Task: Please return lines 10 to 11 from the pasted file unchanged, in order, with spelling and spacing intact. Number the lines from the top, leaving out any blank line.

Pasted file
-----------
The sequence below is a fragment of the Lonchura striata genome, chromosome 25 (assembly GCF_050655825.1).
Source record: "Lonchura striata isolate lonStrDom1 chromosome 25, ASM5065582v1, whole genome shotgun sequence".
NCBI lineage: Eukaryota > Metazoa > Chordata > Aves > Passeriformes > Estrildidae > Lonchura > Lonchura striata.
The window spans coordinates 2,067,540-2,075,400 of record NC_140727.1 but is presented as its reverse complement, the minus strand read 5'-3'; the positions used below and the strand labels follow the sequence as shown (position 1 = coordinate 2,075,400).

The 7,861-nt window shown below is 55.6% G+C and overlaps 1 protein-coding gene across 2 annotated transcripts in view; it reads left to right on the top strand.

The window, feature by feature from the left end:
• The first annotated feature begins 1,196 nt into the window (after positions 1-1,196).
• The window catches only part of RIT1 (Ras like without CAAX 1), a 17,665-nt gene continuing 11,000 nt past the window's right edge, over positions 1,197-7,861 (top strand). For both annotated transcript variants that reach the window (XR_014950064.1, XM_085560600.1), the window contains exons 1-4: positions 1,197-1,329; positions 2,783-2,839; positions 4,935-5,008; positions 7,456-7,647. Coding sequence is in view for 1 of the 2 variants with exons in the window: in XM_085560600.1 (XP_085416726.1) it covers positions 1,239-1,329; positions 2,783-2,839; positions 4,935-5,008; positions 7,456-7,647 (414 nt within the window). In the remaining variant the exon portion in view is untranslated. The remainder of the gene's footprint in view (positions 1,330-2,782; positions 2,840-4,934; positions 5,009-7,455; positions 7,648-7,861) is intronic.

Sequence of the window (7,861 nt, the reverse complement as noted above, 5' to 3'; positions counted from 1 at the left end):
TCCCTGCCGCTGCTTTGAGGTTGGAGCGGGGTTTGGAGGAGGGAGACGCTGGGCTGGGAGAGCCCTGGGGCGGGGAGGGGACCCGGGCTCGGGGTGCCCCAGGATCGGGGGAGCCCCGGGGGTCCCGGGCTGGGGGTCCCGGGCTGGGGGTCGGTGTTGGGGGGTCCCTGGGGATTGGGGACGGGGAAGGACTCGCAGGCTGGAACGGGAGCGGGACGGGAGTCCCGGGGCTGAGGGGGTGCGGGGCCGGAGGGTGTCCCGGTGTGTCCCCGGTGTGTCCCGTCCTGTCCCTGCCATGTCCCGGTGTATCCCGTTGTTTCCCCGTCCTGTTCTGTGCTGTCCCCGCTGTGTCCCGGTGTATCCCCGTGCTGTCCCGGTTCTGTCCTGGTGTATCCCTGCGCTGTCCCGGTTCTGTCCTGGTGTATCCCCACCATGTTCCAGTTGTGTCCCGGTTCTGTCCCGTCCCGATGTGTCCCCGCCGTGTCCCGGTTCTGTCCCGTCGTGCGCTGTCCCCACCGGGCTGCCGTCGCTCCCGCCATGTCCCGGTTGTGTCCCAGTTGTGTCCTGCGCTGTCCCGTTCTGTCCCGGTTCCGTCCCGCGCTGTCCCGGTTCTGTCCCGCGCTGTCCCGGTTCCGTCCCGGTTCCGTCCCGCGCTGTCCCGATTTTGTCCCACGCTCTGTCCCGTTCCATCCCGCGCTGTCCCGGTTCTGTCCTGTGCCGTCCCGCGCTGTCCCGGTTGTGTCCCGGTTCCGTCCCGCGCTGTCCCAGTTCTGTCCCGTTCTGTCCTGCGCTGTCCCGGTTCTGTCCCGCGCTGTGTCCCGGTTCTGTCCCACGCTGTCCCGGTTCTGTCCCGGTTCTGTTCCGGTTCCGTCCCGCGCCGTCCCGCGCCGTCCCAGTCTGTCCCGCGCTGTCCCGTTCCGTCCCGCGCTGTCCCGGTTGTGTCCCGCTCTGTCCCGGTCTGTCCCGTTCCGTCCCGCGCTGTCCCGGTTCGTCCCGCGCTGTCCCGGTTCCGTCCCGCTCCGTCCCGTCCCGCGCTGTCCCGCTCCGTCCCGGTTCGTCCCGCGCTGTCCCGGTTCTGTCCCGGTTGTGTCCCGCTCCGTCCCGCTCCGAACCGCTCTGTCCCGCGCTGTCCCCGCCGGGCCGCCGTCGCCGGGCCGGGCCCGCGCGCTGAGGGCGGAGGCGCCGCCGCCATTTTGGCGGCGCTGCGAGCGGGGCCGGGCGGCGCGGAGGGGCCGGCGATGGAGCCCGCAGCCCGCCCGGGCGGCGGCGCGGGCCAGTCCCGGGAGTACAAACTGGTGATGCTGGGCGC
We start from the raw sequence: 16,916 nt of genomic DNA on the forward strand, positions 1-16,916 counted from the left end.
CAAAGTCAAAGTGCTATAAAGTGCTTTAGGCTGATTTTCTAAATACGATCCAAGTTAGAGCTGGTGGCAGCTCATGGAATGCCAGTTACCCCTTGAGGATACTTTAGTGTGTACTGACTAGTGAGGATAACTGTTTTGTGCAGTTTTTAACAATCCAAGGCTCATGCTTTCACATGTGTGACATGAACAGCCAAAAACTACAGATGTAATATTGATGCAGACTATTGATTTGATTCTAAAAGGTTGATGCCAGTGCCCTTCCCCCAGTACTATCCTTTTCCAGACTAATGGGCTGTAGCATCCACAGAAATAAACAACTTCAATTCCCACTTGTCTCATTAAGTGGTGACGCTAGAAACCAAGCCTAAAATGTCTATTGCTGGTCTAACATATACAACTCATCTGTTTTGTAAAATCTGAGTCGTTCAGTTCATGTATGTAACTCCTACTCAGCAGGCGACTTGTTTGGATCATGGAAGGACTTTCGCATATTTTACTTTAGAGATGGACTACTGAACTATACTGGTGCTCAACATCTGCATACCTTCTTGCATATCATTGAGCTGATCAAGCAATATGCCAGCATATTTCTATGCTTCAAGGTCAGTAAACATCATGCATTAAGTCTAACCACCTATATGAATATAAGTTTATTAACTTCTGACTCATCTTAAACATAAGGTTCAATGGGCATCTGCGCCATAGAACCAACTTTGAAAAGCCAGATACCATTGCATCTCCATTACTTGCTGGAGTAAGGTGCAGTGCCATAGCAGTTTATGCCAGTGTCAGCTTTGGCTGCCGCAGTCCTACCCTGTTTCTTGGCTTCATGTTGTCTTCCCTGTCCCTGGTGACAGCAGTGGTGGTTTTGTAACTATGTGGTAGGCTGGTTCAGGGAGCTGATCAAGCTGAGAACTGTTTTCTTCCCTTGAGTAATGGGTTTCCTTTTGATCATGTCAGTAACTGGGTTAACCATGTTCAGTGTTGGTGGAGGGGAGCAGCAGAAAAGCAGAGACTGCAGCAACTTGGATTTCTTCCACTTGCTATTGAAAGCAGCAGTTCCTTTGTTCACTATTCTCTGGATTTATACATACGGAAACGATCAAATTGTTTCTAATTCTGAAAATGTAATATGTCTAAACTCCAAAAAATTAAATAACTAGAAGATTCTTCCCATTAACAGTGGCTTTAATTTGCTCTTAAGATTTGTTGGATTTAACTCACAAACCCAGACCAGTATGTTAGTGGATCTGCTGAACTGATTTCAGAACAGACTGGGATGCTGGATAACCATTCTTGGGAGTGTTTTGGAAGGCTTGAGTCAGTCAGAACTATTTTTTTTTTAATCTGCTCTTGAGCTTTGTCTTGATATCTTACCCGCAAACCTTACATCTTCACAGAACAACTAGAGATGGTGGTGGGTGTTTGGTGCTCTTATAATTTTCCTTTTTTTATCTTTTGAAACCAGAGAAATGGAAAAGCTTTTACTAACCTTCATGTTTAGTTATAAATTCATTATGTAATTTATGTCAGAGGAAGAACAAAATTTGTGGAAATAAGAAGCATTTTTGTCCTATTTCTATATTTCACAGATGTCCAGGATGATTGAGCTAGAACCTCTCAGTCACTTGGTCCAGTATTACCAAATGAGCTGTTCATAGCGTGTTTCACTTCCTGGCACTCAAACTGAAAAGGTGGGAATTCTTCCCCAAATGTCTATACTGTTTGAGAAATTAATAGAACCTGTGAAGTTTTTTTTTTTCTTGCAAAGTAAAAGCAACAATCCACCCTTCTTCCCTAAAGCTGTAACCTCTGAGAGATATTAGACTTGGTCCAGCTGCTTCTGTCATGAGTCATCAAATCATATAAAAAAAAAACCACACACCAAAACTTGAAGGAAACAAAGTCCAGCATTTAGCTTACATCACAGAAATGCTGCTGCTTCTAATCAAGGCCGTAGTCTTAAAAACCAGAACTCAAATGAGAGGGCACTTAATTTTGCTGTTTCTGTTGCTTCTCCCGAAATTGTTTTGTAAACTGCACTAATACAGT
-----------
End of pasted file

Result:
TCCCTGCCGCTGCTTTGAGGTTGGAGCGGGGTTTGGAGGAGGGAGACGCTGGGCTGGGAGAGCCCTGGGGCGGGGAGGGGACCCGGGCTCGGGGTGCCCCAGGATCGGGGGAGCCCCGGGGGTCCCGGGCTGGGGGTCCCGGGCTGGGGGTCGGTGTTGGGGGGTCCCTGGGGATTGGGGACGGGGAAGGACTCGCAGGCTGGAACGGGAGCGGGACGGGAGTCCCGGGGCTGAGGGGGTGCGGGGCCGGAGGGTGTCCCGGTGTGTCCCCGGTGTGTCCCGTCCTGTCCCTGCCATGTCCCGGTGTATCCCGTTGTTTCCCCGTCCTGTTCTGTGCTGTCCCCGCTGTGTCCCGGTGTATCCCCGTGCTGTCCCGGTTCTGTCCTGGTGTATCCCTGCGCTGTCCCGGTTCTGTCCTGGTGTATCCCCACCATGTTCCAGTTGTGTCCCGGTTCTGTCCCGTCCCGATGTGTCCCCGCCGTGTCCCGGTTCTGTCCCGTCGTGCGCTGTCCCCACCGGGCTGCCGTCGCTCCCGCCATGTCCCGGTTGTGTCCCAGTTGTGTCCTGCGCTGTCCCGTTCTGTCCCGGTTCCGTCCCGCGCTGTCCCGGTTCTGTCCCGCGCTGTCCCGGTTCCGTCCCGGTTCCGTCCCGCGCTGTCCCGATTTTGTCCCACGCTCTGTCCCGTTCCATCCCGCGCTGTCCCGGTTCTGTCCTGTGCCGTCCCGCGCTGTCCCGGTTGTGTCCCGGTTCCGTCCCGCGCTGTCCCAGTTCTGTCCCGTTCTGTCCTGCGCTGTCCCGGTTCTGTCCCGCGCTGTGTCCCGGTTCTGTCCCACGCTGTCCCGGTTCTGTCCCGGTTCTGTTCCGGTTCCGTCCCGCGCCGTCCCGCGCCGTCCCAGTCTGTCCCGCGCTGTCCCGTTCCGTCCCGCGCTGTCCCGGTTGTGTCCCGCTCTGTCCCGGTCTGTCCCGTTCCGTCCCGCGCTGTCCCGGTTCGTCCCGCGCTGTCCCGGTTCCGTCCCGCTCCGTCCCGTCCCGCGCTGTCCCGCTCCGTCCCGGTTCGTCCCGCGCTGTCCCGGTTCTGTCCCGGTTGTGTCCCGCTCCGTCCCGCTCCGAACCGCTCTGTCCCGCGCTGTCCCCGCCGGGCCGCCGTCGCCGGGCCGGGCCCGCGCGCTGAGGGCGGAGGCGCCGCCGCCATTTTGGCGGCGCTGCGAGCGGGGCCGGGCGGCGCGGAGGGGCCGGCGATGGAGCCCGCAGCCCGCCCGGGCGGCGGCGCGGGCCAGTCCCGGGAGTACAAACTGGTGATGCTGGGCGC
We start from the raw sequence: 16,916 nt of genomic DNA on the forward strand, positions 1-16,916 counted from the left end.